The League of the Iroquois was composed of nation “states” which had jurisdiction over affairs in that “state” only. Each “state” had its own elected legislature, which, as in Franklin’s Constitution, chose a number of“electors” to the “federal” League of the Iroquois. These “electors” were accorded to each “state”  based on the individual “states” population. The“electors”  met regularly in a sacred hall for their deliberations. This “grand council” (the name Franklin used in the original draft of the Constitution for what came to be the Congress of the USA) was unicameral, as was Franklin’s original white settler “council”, later Congress, of the former English colonies.

This Grand Council of the League of the Iroquois declared war and negotiated peace treaties, sent and received ambassadors, decided on new members joining the League and in general acted as a “federal” government whose decisions superseded those of the “states” in affairs of the “nation”.

As in Franklin’s Constitution, in the League of the Iroquois, the electors could not be serving in the military  while holding office. In both cases, an electorate chose the electors and could recall their choice at anytime. One of the main differences between the two “democracies” was that in the League of the Iroquois, the electors were reserved for men but elected by the women. In the League of the Iroquois the women elected the leadership, something much more “democratic” than the actual minority of men who got to vote in the USA.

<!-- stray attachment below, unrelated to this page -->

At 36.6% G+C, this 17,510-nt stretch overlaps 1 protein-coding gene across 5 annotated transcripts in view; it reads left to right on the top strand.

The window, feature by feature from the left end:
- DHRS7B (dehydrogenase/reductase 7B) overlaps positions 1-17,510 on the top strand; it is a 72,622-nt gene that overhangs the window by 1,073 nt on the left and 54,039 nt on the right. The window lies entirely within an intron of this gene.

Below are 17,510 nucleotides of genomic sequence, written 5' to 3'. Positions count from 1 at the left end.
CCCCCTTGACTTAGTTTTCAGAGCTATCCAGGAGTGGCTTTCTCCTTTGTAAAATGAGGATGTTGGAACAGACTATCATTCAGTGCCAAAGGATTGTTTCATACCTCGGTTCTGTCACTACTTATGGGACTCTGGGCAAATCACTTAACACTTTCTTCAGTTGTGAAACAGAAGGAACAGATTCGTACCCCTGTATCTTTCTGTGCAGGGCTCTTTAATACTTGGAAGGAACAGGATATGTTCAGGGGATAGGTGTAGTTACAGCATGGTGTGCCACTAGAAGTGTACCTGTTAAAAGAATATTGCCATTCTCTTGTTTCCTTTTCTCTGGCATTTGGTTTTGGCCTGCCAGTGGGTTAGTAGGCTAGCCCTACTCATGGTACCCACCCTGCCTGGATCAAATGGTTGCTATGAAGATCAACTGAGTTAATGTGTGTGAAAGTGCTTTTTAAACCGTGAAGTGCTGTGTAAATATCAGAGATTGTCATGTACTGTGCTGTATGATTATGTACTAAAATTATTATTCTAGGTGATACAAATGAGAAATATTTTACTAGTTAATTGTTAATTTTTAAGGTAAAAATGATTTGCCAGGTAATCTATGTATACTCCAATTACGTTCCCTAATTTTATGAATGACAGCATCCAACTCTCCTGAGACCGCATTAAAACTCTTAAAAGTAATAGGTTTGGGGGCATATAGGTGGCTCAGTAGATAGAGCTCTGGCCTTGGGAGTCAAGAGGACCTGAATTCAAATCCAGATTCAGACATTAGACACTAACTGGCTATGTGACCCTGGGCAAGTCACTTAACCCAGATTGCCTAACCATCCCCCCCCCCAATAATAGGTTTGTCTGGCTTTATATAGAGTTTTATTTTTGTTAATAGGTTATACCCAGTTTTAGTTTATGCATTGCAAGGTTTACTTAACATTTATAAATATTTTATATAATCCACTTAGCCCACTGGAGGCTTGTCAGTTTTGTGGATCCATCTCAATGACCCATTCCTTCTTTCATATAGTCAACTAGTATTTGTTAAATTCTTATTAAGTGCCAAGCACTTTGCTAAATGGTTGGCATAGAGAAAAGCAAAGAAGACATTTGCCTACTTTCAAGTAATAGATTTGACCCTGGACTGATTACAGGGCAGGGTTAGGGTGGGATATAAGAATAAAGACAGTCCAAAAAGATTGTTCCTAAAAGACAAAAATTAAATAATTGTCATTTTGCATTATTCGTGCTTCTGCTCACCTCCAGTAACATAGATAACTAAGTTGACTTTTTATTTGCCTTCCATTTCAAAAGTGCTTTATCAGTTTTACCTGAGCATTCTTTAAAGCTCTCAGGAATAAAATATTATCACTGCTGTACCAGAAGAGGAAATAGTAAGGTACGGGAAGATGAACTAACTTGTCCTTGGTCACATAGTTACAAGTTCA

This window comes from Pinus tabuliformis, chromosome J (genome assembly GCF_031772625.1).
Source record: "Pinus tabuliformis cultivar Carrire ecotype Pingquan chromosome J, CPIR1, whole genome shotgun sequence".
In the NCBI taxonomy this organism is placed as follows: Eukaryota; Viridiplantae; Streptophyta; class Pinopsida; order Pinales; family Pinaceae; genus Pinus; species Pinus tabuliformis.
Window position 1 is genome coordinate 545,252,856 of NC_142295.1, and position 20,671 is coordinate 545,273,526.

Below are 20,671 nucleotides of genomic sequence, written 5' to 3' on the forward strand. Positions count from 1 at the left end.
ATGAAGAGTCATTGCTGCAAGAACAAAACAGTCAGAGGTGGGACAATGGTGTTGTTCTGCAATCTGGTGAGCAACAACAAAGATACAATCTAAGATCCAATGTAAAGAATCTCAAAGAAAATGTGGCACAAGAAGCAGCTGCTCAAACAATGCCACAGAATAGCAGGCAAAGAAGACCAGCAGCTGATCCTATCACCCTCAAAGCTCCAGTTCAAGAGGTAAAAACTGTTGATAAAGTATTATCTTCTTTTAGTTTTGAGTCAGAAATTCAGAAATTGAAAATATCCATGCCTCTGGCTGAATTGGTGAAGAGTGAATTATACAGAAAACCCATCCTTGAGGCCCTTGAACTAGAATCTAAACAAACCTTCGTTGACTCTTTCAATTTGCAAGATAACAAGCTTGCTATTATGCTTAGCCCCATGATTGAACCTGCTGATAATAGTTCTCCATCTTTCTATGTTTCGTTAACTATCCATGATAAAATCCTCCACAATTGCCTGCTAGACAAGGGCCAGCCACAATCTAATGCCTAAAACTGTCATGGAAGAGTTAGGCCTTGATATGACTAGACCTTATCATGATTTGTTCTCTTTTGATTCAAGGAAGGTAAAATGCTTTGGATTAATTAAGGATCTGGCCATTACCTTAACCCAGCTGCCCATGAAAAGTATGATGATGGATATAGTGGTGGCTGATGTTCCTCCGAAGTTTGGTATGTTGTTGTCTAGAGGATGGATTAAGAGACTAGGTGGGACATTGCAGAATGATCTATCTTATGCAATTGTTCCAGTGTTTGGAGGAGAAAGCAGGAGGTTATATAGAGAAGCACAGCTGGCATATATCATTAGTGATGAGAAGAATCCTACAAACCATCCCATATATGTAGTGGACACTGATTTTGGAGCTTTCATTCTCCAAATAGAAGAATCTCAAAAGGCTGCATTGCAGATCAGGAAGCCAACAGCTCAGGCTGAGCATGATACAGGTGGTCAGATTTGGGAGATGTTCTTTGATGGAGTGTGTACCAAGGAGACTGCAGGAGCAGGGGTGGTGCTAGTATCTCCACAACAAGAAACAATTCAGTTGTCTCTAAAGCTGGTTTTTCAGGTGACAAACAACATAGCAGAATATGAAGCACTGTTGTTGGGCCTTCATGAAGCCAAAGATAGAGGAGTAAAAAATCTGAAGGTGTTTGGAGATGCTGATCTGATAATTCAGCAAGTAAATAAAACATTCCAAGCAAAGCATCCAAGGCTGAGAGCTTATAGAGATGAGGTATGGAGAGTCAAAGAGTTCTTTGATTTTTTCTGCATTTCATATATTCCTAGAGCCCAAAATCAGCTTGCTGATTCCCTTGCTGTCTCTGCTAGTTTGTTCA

Franklin’s protege, Thomas Jefferson, who wrote the final draft of the Constitution, was also a student of the American Indian. Jefferson was the first person to propose a systematic ethnological study of the American Indian so as to “collect their traditions, laws, customs, languages and other circumstances”.

Yet the founding fathers of the USA displayed a savagery in destroying the League of the Iroquois as well as that other American Indian “democracy”, the Creek Confederation that shocked even some of their peers.

That  genocide, both good and ill intentioned, was carried out by Europeans against the American Indians is an undeniable fact. The question we must ask is “why did this happen?”.

During the period of the most active genocide against American Indians, slavery was King in America. And as long as Africans in slavery had a place to escape to, as well as base to launch retaliation from, no slave owner was safe. The threat represented by Indian/African unity resulted in the ruthless attacks on the League of the Iroquois, the Creek Confederation, and finally, the so called “Seminole Wars” of the early 19th century.

Seminole is a Spanish corruption of an Indian word for “runaway” or “renegade”. The “Seminole Indians” were a mixture of escaped Africans and American Indians, mainly remnants of the Creek Confederation who had escaped to the Florida Everglades. The Seminoles fought the longest most expensive war in American history until that point.  Their defeat followed by the “Trail of Tears” death march, ended the last major resistance by American Indians east of the Mississippi River, and secured the institution of slavery in the south. Slavery was King and the Only Good Indian was a Dead Indian became the slogan for much of what was policy